High school sophomore and math whiz Greer is self-conscious about her body. Maude and Mavis, as she’s named her large breasts, are causing problems for her. When Greer meets new kid Jackson Oates, she wishes even more that she had a body that she didn’t feel a need to hide underneath XXL T-shirts. While trying to impress Jackson, who has moved to the Chicago suburbs from Cleveland, Greer decides to try out for her school’s volleyball team. When she makes JV, Greer is forced to come to terms with how her body looks and feels in a uniform and in motion as well as with being physically close with her teammates. The story is told in the first person from Greer’s point of view. Inconsistent storytelling as well as Greer’s (somewhat distracting) personified inner butterfly make this realistic novel a slow but overall enjoyable read. The story contains elements of light romance as well as strong female friendships. Greer is white with a Christian mom and Jewish dad; Jackson seems to be white by default, and there is diversity among the secondary characters.

A sweet, slow-paced novel about a teen learning to love her body. (Fiction. 12-18)

Pub Date: June 23, 2020

ISBN: 978-1-9848-1524-8

Page Count: 352

Publisher: Dutton

Review Posted Online: March 29, 2020

Kirkus Reviews Issue: April 15, 2020

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With introspection replacing battles, this extended epilogue gives breathing room between dramatic arcs but is best for...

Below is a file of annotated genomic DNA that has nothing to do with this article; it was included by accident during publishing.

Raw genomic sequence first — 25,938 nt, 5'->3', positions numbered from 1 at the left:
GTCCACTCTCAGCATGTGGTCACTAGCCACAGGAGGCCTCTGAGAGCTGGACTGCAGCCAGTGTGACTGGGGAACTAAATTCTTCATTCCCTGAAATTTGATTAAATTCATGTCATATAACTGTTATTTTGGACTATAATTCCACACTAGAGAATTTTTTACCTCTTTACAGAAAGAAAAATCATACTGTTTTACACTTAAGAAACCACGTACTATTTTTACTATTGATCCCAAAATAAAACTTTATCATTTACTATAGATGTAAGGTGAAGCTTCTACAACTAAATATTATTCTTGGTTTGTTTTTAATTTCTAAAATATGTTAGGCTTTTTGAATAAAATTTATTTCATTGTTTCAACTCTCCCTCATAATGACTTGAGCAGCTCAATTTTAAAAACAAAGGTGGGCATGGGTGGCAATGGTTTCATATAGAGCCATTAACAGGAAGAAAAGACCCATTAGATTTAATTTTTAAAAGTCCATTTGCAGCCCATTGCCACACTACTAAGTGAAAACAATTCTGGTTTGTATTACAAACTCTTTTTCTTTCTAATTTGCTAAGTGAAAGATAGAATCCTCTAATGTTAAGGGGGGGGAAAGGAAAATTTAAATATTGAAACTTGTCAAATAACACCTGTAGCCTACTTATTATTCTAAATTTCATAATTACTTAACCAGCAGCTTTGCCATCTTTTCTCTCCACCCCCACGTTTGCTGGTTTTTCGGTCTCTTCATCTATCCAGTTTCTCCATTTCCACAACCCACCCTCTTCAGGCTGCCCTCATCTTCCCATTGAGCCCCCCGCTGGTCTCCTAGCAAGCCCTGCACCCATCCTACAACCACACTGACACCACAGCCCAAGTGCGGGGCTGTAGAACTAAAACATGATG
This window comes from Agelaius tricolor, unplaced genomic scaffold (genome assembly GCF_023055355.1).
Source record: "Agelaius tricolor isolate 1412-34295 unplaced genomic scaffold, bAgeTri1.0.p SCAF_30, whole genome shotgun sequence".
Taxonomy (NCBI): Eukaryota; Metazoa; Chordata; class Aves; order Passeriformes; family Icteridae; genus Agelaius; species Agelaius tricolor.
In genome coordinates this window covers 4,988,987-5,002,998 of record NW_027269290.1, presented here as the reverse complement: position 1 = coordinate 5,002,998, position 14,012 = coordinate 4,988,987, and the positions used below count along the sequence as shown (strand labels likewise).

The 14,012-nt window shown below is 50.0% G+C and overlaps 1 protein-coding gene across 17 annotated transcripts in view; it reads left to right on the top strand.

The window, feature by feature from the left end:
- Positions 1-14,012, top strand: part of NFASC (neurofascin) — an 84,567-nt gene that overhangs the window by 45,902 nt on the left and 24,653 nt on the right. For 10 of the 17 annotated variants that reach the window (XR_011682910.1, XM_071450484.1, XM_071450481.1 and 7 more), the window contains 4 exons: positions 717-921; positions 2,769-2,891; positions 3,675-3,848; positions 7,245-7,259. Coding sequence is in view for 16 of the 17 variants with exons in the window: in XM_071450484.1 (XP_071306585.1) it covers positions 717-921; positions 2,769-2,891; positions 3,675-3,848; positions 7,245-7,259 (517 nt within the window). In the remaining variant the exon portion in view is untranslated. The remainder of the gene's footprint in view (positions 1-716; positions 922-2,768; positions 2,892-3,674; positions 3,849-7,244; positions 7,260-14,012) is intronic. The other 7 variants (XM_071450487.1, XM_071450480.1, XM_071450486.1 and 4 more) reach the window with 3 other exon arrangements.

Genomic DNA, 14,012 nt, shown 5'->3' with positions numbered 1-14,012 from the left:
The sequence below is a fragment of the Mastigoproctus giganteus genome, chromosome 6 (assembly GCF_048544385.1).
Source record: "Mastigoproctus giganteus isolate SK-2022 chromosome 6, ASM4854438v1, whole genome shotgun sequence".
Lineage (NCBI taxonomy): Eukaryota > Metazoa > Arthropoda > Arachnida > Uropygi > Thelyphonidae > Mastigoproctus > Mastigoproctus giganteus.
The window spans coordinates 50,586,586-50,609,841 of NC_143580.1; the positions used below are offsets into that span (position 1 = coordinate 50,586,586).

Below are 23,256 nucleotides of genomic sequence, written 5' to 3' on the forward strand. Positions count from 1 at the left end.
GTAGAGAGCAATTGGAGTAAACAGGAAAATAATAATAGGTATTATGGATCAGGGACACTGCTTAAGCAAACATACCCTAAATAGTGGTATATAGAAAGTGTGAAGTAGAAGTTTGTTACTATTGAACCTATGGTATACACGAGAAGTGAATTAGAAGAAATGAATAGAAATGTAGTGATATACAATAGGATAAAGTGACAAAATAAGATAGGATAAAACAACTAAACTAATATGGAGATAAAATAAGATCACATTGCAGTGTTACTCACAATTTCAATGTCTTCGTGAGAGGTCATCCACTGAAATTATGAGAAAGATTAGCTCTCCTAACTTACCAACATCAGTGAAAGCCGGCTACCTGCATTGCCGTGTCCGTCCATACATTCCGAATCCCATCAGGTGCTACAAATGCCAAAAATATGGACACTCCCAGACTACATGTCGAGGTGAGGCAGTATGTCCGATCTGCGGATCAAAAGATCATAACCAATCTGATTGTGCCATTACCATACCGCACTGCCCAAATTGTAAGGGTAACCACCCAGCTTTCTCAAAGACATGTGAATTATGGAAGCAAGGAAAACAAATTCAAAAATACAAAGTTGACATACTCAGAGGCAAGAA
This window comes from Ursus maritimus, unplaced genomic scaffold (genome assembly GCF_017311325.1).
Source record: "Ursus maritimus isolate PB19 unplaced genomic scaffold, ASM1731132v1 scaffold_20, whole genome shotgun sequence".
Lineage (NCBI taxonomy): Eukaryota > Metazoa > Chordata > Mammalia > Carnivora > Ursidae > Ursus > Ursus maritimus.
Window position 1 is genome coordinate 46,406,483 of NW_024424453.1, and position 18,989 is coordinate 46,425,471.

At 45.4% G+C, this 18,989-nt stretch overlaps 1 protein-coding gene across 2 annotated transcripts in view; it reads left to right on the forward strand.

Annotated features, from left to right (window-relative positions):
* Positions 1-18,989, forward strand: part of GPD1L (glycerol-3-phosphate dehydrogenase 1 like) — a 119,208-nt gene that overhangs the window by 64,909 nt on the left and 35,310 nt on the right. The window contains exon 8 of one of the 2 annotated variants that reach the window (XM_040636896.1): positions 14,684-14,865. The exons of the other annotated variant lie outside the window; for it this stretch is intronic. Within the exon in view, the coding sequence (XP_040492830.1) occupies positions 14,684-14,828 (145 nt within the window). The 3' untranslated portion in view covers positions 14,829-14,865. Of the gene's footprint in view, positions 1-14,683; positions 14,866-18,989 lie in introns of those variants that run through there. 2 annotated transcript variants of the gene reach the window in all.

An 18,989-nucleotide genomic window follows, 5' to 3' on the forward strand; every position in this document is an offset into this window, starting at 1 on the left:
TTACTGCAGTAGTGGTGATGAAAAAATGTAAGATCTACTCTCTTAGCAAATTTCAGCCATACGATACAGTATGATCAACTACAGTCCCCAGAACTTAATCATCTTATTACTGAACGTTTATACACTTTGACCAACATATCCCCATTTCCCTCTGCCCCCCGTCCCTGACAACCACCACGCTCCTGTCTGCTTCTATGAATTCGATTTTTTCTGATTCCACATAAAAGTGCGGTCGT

From the Court of Thorns and Roses series , Vol. 4

A glimpse of the characters dealing with rebuilding and fallout after A Court of Wings and Ruin (2017).

In a change of pace from the usual epic struggle against powerful forces, this slimmer-than-usual volume follows the cast during the festive Winter Solstice holiday. Nods to trouble on the horizon (dissent in the Illyrian ranks, Fae courts eyeing for expansion, and a politically fraught situation among humans) remain distant, the lack of progress at times resulting in frustrating repetition. Cassian’s and Mor’s backstories are explored, and prickly Amren’s low-key relationship storyline is supplemented by her High Fae adjustments (including bodily humor). While Elain is becoming more comfortable, she still wants nothing to do with Lucien (who feels like an outsider nearly everywhere and has his hands full with a self-destructive Tamlin). Severely struggling Nesta self-medicates through alcohol, meaningless sex, pushing everyone away, and finding every last seedy corner of the otherwise utopian Velaris. While Rhys handles politics, Feyre’s storyline revolves around Solstice shopping and art’s potential for healing trauma—when the lovers aren’t telepathically sexting or craving each other. Aside from occasional minor characters, most of the inhuman cast seem white. Several plotlines are predictably resolved.

With introspection replacing battles, this extended epilogue gives breathing room between dramatic arcs but is best for readers who’d prefer downtime with the characters over high stakes. (map, preview of next title) (Fantasy. 16-adult)

Pub Date: May 1, 2018

ISBN: 978-1-68119-631-2

Page Count: 272

Publisher: Bloomsbury

Review Posted Online: May 15, 2018

Kirkus Reviews Issue: June 1, 2018